The University of Edinburgh (United Kingdom) and the Technology Development for Indian Languages (TDIL) of the Indian government have released a system for machine translation Hindi-Punjabi as developed by Mr. Ajit Singh, a faculty member from The Punjabi University. Mr Singh is an assistant professor at the MM Modi College. He received assistance and collaborated with the university’s Computer Science department. Both organizations have recently put the software at work at both sites.
Vishal Goyal, assistant professor at the department of Computer Science at the Punjabi University commented: “this software has been made available online on the servers of the Edinburgh University and the TDIL.” He described the software at approximately 94% accuracy, a much higher figure than for English-based systems.
Vice-chancellor Jaspal Singh from The Punjabi University congratulated the department and the faculty’s efforts as it brought international recognition to the University.
Initially, Mr. Singh installed both the Moses package and the Web server on a single machine, which run a Linux installation. Afterwards, he tested both Moses and the Web server on the local host and checked the system worked using the University’s hardware.
However, part of the system worked fine but most of it did not seem to get the translation of the input text. This was a discovery Mr. Singh realised after installing the system on Web server for public use. The problem was that input text was displayed in transliterated form in the post-processing script written in transliterate.pl This Hindi-Punjabi Machine Translation System development is unique because it uses the Moses package with 2 sets of non-Western languages, whereas most work done with Moses takes English as either the source or the target language. Several months were employed to develop a system capable of running the scripts, since developers faced problems when translate.cgi was expecting to have many copies of the daemon.pl running, and all listening on several different ports and each one should wrap a different instance of Moses. Consequently, multi-threading could not be a viable option for the newly created web-based Hindi-Punjabi Machine Translation System as it had been written before Moses had threads. Developers had to think about an option based on multi-process.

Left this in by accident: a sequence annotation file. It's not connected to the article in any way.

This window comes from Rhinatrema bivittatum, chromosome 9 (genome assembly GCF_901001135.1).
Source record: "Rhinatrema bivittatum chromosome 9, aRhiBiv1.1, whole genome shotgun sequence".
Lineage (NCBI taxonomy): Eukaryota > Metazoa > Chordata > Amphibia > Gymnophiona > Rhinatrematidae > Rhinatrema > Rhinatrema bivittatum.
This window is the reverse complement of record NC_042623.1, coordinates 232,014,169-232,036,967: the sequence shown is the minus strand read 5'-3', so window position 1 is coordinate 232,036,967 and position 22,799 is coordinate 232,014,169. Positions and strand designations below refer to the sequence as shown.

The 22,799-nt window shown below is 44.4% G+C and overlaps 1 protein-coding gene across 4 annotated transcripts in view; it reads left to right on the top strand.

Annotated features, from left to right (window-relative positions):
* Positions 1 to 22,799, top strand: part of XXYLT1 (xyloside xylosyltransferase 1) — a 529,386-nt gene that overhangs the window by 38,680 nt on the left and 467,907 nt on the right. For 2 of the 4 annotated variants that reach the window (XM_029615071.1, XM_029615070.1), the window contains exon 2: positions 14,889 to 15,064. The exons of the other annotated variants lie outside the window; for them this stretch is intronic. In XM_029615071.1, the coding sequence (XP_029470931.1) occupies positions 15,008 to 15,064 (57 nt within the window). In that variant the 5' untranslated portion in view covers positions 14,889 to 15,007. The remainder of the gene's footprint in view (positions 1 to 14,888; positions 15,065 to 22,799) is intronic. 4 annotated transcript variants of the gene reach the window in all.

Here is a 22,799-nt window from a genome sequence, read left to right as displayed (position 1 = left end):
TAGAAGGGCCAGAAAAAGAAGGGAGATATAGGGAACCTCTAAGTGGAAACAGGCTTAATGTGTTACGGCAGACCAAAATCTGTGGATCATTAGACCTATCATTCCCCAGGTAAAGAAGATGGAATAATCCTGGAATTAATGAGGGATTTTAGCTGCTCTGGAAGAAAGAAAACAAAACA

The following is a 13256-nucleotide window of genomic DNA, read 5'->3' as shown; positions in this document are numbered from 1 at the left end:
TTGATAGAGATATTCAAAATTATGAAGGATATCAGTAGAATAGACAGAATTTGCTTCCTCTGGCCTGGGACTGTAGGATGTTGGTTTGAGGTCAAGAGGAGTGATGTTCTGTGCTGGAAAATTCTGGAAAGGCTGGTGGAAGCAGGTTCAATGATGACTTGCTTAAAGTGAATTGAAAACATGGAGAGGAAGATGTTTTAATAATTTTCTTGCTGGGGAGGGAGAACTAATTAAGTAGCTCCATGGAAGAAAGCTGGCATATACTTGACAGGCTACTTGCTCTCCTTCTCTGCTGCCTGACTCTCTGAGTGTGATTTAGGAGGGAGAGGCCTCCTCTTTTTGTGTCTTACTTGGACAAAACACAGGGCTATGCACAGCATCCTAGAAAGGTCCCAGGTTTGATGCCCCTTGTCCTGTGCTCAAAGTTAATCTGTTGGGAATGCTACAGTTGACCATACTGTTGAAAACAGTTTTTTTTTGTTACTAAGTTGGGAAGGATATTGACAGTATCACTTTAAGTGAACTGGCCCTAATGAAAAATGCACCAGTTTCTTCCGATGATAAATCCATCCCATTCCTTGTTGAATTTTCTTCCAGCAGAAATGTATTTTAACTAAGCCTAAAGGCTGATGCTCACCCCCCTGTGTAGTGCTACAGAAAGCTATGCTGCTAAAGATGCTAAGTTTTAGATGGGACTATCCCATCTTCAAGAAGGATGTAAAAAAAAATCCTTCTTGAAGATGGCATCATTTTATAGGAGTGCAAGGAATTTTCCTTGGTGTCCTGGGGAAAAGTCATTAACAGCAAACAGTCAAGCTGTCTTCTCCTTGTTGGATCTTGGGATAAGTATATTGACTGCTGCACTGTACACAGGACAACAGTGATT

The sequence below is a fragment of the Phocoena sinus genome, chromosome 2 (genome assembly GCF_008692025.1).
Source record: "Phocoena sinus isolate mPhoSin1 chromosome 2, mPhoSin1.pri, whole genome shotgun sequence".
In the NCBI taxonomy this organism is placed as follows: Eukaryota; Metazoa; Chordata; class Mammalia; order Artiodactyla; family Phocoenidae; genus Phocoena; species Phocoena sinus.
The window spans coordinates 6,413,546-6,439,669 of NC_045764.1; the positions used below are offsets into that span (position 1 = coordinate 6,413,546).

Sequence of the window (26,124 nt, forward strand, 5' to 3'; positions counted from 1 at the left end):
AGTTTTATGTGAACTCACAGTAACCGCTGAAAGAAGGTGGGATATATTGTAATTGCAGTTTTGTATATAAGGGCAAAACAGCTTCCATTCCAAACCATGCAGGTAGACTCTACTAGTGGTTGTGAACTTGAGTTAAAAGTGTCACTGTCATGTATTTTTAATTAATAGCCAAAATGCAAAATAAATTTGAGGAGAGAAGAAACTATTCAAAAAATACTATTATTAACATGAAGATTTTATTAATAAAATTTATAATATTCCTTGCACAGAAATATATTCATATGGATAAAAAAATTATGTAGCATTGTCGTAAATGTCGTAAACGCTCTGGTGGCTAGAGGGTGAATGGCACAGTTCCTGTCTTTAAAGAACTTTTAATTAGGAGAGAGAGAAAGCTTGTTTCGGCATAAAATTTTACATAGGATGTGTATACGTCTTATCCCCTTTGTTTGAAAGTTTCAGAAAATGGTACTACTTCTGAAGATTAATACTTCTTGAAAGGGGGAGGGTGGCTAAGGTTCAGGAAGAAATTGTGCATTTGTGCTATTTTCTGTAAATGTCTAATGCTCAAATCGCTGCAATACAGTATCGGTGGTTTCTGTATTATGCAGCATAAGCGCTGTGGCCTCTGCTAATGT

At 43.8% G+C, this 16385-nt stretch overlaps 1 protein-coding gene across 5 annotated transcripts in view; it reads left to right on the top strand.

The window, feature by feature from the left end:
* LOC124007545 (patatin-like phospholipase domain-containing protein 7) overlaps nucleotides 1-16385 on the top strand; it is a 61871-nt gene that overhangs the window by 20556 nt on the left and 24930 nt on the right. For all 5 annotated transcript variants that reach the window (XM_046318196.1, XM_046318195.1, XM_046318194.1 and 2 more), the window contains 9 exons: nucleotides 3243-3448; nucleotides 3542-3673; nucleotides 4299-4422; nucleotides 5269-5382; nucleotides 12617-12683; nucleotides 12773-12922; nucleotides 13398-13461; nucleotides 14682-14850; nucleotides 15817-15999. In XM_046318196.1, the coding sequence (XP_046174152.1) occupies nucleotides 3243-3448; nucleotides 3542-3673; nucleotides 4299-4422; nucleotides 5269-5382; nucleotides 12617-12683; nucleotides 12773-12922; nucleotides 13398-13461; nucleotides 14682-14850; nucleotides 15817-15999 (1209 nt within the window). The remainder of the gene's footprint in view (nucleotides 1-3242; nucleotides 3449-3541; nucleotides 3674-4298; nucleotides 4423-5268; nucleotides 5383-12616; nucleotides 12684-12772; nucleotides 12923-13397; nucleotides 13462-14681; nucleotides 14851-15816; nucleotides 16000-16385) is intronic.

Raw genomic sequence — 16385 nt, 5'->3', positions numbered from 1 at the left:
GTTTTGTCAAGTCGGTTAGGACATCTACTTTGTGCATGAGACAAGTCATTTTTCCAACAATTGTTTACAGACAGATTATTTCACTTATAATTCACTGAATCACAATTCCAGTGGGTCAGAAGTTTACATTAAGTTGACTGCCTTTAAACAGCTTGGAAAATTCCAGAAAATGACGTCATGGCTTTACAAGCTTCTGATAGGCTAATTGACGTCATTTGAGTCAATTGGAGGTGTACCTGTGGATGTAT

The development is based on the direct approach. This includes:
- Preprocessing: Text Normalization, Replacing Proper Nouns, Replacing Collocations, etc.
- Translation Engine: Inflection Analysis, Identifying Surnames, Word Sense Disambiguation, Identifying Titles, Lexicon Lookup, Transliteration; and
- Post processing module.
The developers of the software point to this system as a success story, claiming around 94% on the basis of human evaluation intelligibility test. Nevertheless, they are also working on higher accuracy of the system, fixes and improvements.
Why is a Hindi-Punjabi Machine Translation System Important?
Punjabi is an Indo-Aryan language, that is related to European languages and the only one that is completely tonal (it uses pitch, like Chinese). It is a descendant of the Shauraseni language. Shauraseni was the chief language of mediaeval northern India several centuries ago. Punjabi is spoken by circa 105M speakers worldwide, making it the 10th most widely spoken language (2015 data). The Punjabi language originates from the Punjab region, which nowadays is divided between the Republic of India and the Islamic Republic of Pakistan. Punjabi is the most widely spoken language in Pakistan. As a result of immigration from the Indian sub-continent, it is also the 4th most spoken language in England and Wales and 3rd in Canada after English and French. Although half of the population in Pakistan speak it as mother tongue, it lacks official status at a national level.